Women from the collective "Voice of the Missing" pay homage to their colleague Esmeralda Gallardo, behind a picture of her with her missing daughter Betzabé. Esmeralda was searching for Betzabé when she was killed. Photo: Mireya Novo /

Her Daughter Vanished. Then She Was Killed for Searching for Her.

Blanca Esmeralda Gallardo, who was looking for her missing daughter Betzabé, is the latest activist searching for a disappeared family member to be killed in Mexico.

MEXICO CITY—When Blanca Esmeralda Gallardo’s 22-year-old daughter vanished in 2021, Gallardo went to every nearby bar and club, convinced she’d been the victim of sex trafficking. When her daughter still didn’t turn up, Gallardo hunted for clandestine graves that might contain her remains. 

But the mother’s search came to an abrupt end last week at 5 a.m. on the side of the highway, when hitmen riding a motorbike gunned her down as she waited for a bus to take her to work. 


Gallardo, who was assassinated on October 4, is the second search activist in a little over a month to be murdered because, human rights defenders believe, of their efforts to find their missing children. More than 100,000 people have been forcibly disappeared in Mexico since 2006, many by drug cartels but also by government officials, including the police and the military. The killing of families searching for their missing loved ones reflects the criminal impunity that reigns throughout Mexico, where roughly 95 percent of homicides go unpunished.

“We see ourselves reflected in Esmeralda,” said Maria Luisa Núñez Barojas, founder of the Collective Voice of the Missing in Puebla, a group of civilians that looks for the remains of the missing in the state of Puebla, which Gallardo belonged to. “There’s fear of being alone. At what moment are they going to attack us? Who’s the next victim? We are truly worried but at the same time we can’t stop looking or stop speaking out.”

President Andrés Manuel López Obrador offered his condolences to Gallardo’s family at his morning press conference last week, and blamed her murder on the “rot that stems from the hand of neoliberal policy,” a reference to the policies of his predecessors. Since taking office in 2019, he’s increased funding and empowered  a national search commission to locate missing persons. 

But the commission’s efforts pale in comparison to the size of the crisis, leaving relatives of the disappeared to do most of the searching. With little government support, dozens of civilian groups around Mexico have sprung up, organizing search parties to comb sites across the country, digging in the dirt looking for the telltale smell of human remains.


For Gallardo, that mission began on January 13, 2021, after her daughter, Betzabé, vanished from a low-income neighborhood in the state of Puebla, southeast of Mexico City. In a tearful interview with Imagen Television before her death, Gallardo said she prayed someone would leave her an anonymous message indicating where Betzabé could be found.

“I have descended the ravines, I have dug up the ground, and my daughter doesn't appear, alive or dead,” Gallardo said.

Then, on September 27, a local news outlet published an article indicating a local drug dealer was behind Betzabé’s disappearance, referring to him by name and citing information from anonymous sources. Gallardo was terrified, Núñez said, and asked anyone who had shared the article on social media to delete their posts.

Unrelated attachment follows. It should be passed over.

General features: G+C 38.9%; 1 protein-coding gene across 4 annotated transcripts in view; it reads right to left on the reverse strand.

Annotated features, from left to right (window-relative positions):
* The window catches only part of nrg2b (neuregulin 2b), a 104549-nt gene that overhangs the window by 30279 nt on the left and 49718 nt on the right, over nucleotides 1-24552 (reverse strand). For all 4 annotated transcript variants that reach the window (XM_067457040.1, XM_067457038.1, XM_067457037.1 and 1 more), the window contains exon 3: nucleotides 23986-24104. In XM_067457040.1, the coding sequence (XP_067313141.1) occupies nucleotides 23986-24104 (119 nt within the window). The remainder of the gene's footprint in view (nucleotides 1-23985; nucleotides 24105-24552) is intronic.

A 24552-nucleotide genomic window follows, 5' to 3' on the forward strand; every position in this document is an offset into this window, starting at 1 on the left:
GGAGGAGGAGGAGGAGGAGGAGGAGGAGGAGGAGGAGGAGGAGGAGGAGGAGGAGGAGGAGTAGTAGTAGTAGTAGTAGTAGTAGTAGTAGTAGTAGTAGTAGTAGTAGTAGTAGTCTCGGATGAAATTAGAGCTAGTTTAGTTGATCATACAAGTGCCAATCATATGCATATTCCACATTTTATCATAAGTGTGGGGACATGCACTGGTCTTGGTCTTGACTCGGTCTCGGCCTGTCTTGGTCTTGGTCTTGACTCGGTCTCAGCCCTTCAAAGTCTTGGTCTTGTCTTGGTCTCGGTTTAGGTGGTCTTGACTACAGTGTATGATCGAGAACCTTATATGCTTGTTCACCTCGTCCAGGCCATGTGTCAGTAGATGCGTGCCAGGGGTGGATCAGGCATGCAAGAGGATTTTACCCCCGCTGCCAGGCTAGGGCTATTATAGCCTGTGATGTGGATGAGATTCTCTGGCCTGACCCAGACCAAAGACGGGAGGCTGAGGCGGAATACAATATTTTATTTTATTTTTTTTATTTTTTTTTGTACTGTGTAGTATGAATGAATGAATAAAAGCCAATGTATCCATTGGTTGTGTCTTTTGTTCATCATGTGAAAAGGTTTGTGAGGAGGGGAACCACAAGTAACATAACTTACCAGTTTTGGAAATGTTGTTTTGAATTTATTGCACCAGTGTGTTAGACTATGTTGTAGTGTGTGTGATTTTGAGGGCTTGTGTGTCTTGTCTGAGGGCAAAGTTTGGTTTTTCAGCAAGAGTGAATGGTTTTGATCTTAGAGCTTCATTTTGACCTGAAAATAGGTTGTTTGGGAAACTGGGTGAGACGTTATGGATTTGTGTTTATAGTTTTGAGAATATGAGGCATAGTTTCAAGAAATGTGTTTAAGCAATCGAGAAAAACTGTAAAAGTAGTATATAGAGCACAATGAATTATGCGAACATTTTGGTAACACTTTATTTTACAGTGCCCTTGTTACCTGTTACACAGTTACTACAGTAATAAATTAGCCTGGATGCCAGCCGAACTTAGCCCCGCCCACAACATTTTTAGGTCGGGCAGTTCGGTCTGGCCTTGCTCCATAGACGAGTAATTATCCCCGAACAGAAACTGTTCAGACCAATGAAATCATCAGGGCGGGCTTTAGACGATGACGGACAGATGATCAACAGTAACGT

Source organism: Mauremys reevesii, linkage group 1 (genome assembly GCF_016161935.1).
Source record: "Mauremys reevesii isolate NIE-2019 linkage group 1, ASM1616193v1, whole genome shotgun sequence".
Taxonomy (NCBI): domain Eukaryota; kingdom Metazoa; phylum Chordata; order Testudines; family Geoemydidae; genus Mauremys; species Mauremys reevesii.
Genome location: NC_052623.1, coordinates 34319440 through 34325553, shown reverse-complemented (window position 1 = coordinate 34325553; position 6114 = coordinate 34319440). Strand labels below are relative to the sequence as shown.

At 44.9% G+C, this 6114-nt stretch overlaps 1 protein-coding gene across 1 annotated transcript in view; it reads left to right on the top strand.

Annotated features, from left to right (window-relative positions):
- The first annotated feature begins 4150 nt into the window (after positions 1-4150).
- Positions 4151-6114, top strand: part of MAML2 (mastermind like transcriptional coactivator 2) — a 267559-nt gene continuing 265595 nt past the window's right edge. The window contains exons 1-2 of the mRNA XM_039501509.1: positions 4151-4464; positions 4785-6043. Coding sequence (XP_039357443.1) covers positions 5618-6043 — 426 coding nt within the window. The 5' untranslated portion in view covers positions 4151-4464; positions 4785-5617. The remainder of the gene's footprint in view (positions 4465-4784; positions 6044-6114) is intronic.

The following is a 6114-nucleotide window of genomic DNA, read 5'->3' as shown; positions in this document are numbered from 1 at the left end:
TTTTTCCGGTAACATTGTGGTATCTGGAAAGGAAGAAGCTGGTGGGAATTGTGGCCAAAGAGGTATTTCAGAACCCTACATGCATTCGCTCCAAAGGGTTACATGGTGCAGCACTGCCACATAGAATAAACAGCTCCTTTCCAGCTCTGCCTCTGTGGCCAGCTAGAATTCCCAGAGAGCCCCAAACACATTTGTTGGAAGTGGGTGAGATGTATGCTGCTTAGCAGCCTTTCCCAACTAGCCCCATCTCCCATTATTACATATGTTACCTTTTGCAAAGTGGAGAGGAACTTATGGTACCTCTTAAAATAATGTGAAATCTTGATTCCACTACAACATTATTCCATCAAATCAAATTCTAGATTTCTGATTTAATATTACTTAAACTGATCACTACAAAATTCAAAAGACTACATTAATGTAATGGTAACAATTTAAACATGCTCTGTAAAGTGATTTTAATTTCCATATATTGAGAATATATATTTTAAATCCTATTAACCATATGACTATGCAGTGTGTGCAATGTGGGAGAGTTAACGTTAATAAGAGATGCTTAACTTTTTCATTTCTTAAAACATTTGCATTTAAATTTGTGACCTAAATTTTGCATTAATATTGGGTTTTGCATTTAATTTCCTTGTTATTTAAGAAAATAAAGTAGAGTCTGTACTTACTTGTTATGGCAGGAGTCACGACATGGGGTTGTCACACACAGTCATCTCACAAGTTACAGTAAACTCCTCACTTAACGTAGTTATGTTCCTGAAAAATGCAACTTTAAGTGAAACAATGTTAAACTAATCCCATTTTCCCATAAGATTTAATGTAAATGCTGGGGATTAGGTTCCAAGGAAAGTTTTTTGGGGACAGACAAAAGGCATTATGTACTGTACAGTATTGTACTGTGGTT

“She felt like she was being followed and watched.” 

A week after the article’s publication, Gallardo was murdered on the side of the Mexico-Puebla highway, steps from the neighborhood where her daughter was last seen. She had more than a dozen bullet wounds, said attorney Victor León Rueda, who advised Gallardo after her daughter disappeared. 

“[Gallardo] said she had been receiving threats to stop searching for her daughter, that if she didn’t, she would regret it,” Rueda said. “It doesn’t take much imagination to conclude this was the reason she was killed.” He said she leaves behind a son and a granddaughter—her daughter’s child. 

On Tuesday, the governor of Puebla, Miguel Ángel Barbosa, pledged in a statement to “apply the law with all its weight against those responsible” for Gallardo’s death. But search activists in Puebla accuse Barbosa himself of stigmatizing and criminalizing disappeared persons. He’s said most people “voluntarily go missing” and that missing women have been found with their boyfriends

At least five search volunteers have been murdered in Mexico in the last two years. On August 30, Rosario Lilian Rodríguez Barraza, whose son disappeared in 2019, was abducted near her home and killed. In July 2021, Aranza Ramos was kidnapped from her home and her bullet-riddled body dumped on the side of the road, one day after her search group found a clandestine grave filled with bodies. In May 2021, search activist Javier Barajas Piña was assassinated at point-blank range, two years after his brother went missing. In October 2020, Rosario Zavala was assassinated in the door of her house, hours after carrying out a search for her son.  

Gallardo’s assassination is a “new painful reminder of the high risk and lack of protection for many relatives of disappeared persons who find themselves responsible for carrying out searches and demanding justice,” Guillermo Fernández-Maldonado, representative for the United Nations high commissioner for human rights in Mexico, said in a statement. “It is urgent that Mexico has an effective strategy to guarantee safety for those who are looking for their loved ones.”